“Those are just the common names.” Hart said. “What about all those physicists, toiling away in anonymity. The ones who come up with the big theories that advance our understanding of the universe. Somebody needs to thank them. It can’t all be about the light bulb.”
Gil sat down on his stool, set his lips in a tight line and moved them back and forth across his teeth, apparently in deep concentration. “I think it’s got to be about the light bulb. Without that invention, everyone else is in the dark. Eating in the dark, swimming in the dark, making phone calls in the dark, even inventing in the dark.” He looked to Bicky for confirmation.
“Then we won’t stop until his name is synonymous with Edison. How’s that?”
“Excellent.” Gil smiled and jumped off his seat. “Let’s get started then. C’mon over.”
Bicky followed Gil to the TDU and stood in front of it. “So this is the machine with a hundred and one uses,” Bicky said. He pulled open the metal door and was met with a full blast of hot air. “Whoa,” he said and took a step back.
Gil nodded and raised his eyebrows. “Should have warned you. It gets pretty hot in there. Let me show you how everything works and then we can sit down with the drawings.”
“You joining us?” Bicky asked Hart.
“Go ahead,” Hart said. “Gil and I have already talked this through a bunch of times. I would like a fresh pair of eyes, though, in case there’s something we’ve missed.” Bicky nodded.
“Okay, Mr. Bicky.” Gil said. “This machine is small for what we want to do with it. In a real facility, the scale could be increased as much as you want. Twenty to one. Fifty to one – whatever.” Gil said. “In here,” Gil opened the TDU’s door and another blast of heat escaped, “is where we feed the beast. My dad excavated it twenty feet down to a fully-lined pit. Those side doors over there slide open,” he said, pointing to the wall. “We back the ATV into the barn. It’s got this little hydraulic cylinder that raises the front of the trailer bed – just like a dump truck – so the trash slides off the trailer right into the machine.“
“By the way, I called the bank and told them I no longer needed the financing,” Hart said, returning to the hammock.
“Thanks,” Bicky said, flashing a lopsided grimace.
Gil went over every square inch of the TDU. For his part, Bicky was unwavering in his focus and seemed enthralled, both in the presence of genius and in that which genius had wrought.
Half an hour later, Gil finished his tutorial and sat down on the swivel stool. “So. What do you think?” he asked. He pushed off and began spinning.
“I think,” Bicky said, “that this may be the most important, money-making invention I’ll see in my lifetime. It’ll reshape the world. Maybe even put us in Bill Gates’ league.”
Gil’s stopped spinning to scrunch his nose at Bicky, clearly not the answer he wanted.
Bicky let out a long, breathy sigh: “I’m sorry… that I never met your father. What vision. And now his dream — ”
“More like his nightmare, you mean.”
Gil jumped. Everyone turned around to see Jerry Dixon emerging from the shadows in the corner of the barn. “Because if you had the opportunity to shake his hand, well then that would mean he’d be alive and you wouldn’t be taking his product to market for him.”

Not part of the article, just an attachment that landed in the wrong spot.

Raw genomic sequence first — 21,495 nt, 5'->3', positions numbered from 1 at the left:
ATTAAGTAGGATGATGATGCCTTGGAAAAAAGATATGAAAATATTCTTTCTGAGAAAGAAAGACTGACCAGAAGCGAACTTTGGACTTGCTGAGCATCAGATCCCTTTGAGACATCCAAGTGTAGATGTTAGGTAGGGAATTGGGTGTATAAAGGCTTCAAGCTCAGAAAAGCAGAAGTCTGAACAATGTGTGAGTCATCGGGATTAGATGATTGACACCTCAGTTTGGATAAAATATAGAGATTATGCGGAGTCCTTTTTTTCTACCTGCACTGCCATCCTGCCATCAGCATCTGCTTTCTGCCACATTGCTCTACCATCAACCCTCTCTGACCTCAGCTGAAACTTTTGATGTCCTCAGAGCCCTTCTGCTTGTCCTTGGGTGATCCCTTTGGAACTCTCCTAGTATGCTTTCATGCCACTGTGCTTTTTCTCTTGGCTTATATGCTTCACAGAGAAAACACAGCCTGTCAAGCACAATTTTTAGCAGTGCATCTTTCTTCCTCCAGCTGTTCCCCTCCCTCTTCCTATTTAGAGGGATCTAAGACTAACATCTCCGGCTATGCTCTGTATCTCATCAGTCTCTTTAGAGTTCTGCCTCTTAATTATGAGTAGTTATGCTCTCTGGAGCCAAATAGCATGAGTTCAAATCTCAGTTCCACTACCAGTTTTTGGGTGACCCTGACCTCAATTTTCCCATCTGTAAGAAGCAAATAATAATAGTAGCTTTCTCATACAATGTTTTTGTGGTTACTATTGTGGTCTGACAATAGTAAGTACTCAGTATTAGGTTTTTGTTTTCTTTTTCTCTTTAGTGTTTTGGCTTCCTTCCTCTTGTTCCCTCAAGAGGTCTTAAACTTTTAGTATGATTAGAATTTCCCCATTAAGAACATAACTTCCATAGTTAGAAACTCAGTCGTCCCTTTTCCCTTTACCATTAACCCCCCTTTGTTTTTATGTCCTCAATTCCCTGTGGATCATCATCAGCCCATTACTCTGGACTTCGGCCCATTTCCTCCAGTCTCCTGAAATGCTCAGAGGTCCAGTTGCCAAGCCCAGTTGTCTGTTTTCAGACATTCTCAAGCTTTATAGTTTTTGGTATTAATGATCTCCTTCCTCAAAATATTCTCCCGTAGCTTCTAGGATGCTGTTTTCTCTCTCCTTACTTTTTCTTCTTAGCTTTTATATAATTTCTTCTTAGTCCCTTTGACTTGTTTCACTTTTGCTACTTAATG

“What the hell are you doing here?” Bicky hissed.
“Where did you come from?” Hart asked.
“How’d you get in?” Gil said.
“Through the door, buddy,” Jerry said. He walked over to Gil and tousled his hair as if he were a toddler. Gil grimaced and leaned away.
“I’ve been hanging out listening to all this lovey dovey crap. It is indeed heartwarming.” He glanced over at Hart. “No pun intended.”
Gil smoothed his straight hair over to the side- and scowled at Jerry.
“Just came by to see how it all turns out now that everyone’s become such fast friends.”
“Hart, get him out of here,” Bicky said.
“Bicky, what’s going on?” Hart asked.
“I fired him a few days ago.”
“Fired. Just like that,” Jerry said. “Can you believe it, Hart? After thirty-three years of loyal service. And for what?”
“I’m going to give you five seconds and then I’ll remove you myself.”
“I’ll tell you for what. Because Bicky Coleman, our Commander-in-Chief, the man we’d follow blindly into battle without a care for consequence, was disappointed in me. Who knew disappointment carried such a huge price tag?” Jerry huffed, walked over to the wall phone and pulled the receiver from it’s cradle.
“Hello, Operator? What’s the number for disappointment?” He smiled at Bicky, a sardonic, dripping thing, and yanked the phone off the wall, tossing it to the ground. “She doesn’t know,” he said. He shrugged, walked over to Gil and shooed him off the stool.
At first nonplussed, Gil’s confusion over what was happening changed to obstinance. He stalwartly refused to give up his stool until Jerry gave him a shove which sent him spiraling to the floor. Max lunged at Jerry, nipping the fleshy part of his hand, before Jerry managed to put Max in a choke hold and press him to his chest. Max stood with two paws off the floor, alternating between sucking air and baring his teeth.
“I’ll break his neck.”
“No!” Gil yelled.
Hart grabbed Max’s collar and Jerry released his grip. Max collapsed on the floor, panting for air. Hart picked him up, all seventy pounds, and deposited him in the hammock.
“Jerry, what the hell is your problem?” Hart was at Gil’s side, pulling him to his feet, dusting him off. He scooped Gil up and placed him in the hammock next to Max. “Stay,” he said to both of them. Bicky stood in the corner, eyeing the bulge in Jerry’s trouser leg.